Value-Based programs significantly improve customer loyalty, since they help you connect with customers more profoundly. Unfortunately, the programs are also expensive, so you might want to reserve them for your best customers.

  1. Hybrid Programs

Hybrid programs incorporate all programs we have discussed so far. A hybrid program means you got creative and drafted a customer journey map that includes more than one type of loyalty program. 

Use a hybrid program to test all your crazy ideas and be different than your competition. But don’t forget to track customer loyalty to determine the success of your programs.

No matter which type of program you pick, think of it this way: these programs are a way to reward customers for their loyalty.

With this idea in mind (combined with thorough research and segmentation), you can craft a program that genuinely satisfies your customers and proves how much their loyalty is worth. 

Customer loyalty examples

  1. Point-based loyalty programs

Perhaps the most popular loyalty program comes from Starbucks: they have over 40 million members in their loyalty programs. 

Starbucks operates a simple point-based program: you earn stars as you buy, then you exchange the stars for discounts or Starbucks merch:

The genius of this program lies in the scarcity of the products: they can’t be bought from offline locations or ordered online. 

If you want the merch, you must drink Starbucks coffee and earn your stars.

  1. Gamification

A tier-based program comes from the beauty retailer e.l.f.

The more customers spend, the higher levels they reach, and the greater the benefits they unlock.

  1. Value based programs

A great example comes from the Beauty and Care retailer – the Body Shop. 

As you can see, this retailer built a relationship with customers by making animal welfare a part of their program.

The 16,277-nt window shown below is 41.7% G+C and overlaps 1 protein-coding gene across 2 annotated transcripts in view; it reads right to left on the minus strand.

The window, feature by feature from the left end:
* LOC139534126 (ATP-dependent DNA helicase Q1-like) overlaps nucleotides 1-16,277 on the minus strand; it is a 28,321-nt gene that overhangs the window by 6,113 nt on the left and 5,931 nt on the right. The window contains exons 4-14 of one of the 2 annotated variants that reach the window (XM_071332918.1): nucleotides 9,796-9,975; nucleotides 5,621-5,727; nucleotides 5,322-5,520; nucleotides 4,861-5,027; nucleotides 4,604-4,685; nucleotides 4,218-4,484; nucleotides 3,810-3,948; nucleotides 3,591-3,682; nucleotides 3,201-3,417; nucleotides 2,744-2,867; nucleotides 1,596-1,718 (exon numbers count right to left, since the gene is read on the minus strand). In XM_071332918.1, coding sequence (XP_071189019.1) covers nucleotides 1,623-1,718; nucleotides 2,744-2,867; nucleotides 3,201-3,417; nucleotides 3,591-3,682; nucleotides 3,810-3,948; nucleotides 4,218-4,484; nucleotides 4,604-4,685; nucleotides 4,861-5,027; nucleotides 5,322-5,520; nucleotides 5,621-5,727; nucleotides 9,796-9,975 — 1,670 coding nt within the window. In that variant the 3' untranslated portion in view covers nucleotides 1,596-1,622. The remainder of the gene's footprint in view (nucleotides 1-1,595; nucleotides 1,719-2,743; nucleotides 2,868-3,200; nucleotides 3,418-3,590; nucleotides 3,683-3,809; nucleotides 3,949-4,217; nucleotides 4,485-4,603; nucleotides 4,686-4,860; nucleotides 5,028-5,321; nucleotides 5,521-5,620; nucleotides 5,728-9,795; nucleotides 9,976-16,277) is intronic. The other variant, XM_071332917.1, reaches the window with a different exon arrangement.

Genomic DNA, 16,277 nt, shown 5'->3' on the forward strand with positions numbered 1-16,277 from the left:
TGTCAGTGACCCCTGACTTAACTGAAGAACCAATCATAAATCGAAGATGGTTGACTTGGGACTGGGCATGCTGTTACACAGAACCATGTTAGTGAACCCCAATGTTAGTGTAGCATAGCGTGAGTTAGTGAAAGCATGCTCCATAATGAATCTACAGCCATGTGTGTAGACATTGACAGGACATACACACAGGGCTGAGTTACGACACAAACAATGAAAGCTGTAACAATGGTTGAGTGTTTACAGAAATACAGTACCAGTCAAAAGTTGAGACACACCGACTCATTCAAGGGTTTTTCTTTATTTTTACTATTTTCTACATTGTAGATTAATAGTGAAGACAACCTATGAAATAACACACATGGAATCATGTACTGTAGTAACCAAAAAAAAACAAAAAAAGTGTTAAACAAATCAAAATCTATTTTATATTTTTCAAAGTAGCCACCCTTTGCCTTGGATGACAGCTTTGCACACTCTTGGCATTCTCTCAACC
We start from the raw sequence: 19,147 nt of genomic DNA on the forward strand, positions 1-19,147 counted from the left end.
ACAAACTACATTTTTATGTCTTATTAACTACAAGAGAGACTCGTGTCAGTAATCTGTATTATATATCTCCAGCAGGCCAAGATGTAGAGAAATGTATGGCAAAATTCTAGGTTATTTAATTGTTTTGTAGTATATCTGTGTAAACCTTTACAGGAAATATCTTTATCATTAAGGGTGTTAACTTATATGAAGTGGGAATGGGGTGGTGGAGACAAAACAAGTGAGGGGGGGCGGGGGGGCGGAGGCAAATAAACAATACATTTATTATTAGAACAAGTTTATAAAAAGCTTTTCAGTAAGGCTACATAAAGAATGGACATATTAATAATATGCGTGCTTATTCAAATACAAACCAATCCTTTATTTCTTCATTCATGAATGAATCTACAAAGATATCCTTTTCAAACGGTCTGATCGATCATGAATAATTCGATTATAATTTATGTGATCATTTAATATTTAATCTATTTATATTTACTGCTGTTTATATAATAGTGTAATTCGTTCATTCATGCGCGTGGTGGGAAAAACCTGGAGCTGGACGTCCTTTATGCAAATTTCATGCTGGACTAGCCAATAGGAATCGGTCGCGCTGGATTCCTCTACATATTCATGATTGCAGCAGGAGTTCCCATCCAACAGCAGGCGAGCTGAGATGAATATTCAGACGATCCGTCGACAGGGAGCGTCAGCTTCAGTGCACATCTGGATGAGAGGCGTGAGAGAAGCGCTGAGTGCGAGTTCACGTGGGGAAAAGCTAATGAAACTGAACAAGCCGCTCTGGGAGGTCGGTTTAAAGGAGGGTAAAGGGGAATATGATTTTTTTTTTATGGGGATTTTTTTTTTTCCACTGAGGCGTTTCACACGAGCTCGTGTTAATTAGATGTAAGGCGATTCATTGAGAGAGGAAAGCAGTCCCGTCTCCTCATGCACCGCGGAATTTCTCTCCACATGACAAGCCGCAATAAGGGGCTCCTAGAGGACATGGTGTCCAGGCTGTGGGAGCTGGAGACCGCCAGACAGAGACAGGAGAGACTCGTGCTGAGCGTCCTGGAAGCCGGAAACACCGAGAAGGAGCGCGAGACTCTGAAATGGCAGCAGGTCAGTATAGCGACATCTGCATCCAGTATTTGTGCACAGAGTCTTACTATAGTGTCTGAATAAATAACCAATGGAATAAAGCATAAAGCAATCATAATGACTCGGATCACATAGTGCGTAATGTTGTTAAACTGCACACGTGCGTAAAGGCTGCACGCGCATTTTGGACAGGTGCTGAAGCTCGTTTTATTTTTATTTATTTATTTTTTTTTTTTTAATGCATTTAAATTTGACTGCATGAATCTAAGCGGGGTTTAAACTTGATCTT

1. VIP loyalty programs

An excellent example of a VIP program comes from the American Booksellers – Barnes and Nobles.

Customers become VIP members with an annual fee of $25 and get free shipping, discounts, or unique birthday offers. 

How to Build Customer Loyalty

Out of all customer retention strategies, customer loyalty requires the most involvement and genuine care for your customers. 

After all, loyalty is built in the long run after repeatedly proving your worth.

Customer loyalty happens with intentional effort. Once you decide you want to invest time and resources into improving loyalty, you can move on to the next step.

To build a strategy that rewards and retains customers, you should start by seeking out their feedback. Send surveys and interview customers to identify what they need and value in your brand. 

Gather as much customer data as possible because this information helps you remove the blindfolds and improve your customer loyalty. 

Ways to Improve Customer Loyalty

  • Don’t be a stranger. 

Keep your customers in the loop about special promotions, opportunities, or other relevant news. 

And be omnichannel: use SMS, email, and pop-up notifications to inform customers about the products they’re buying. 

You should also engage customers on Social Media and let them see the human behind the brand.

  • Prove you know thy Customer.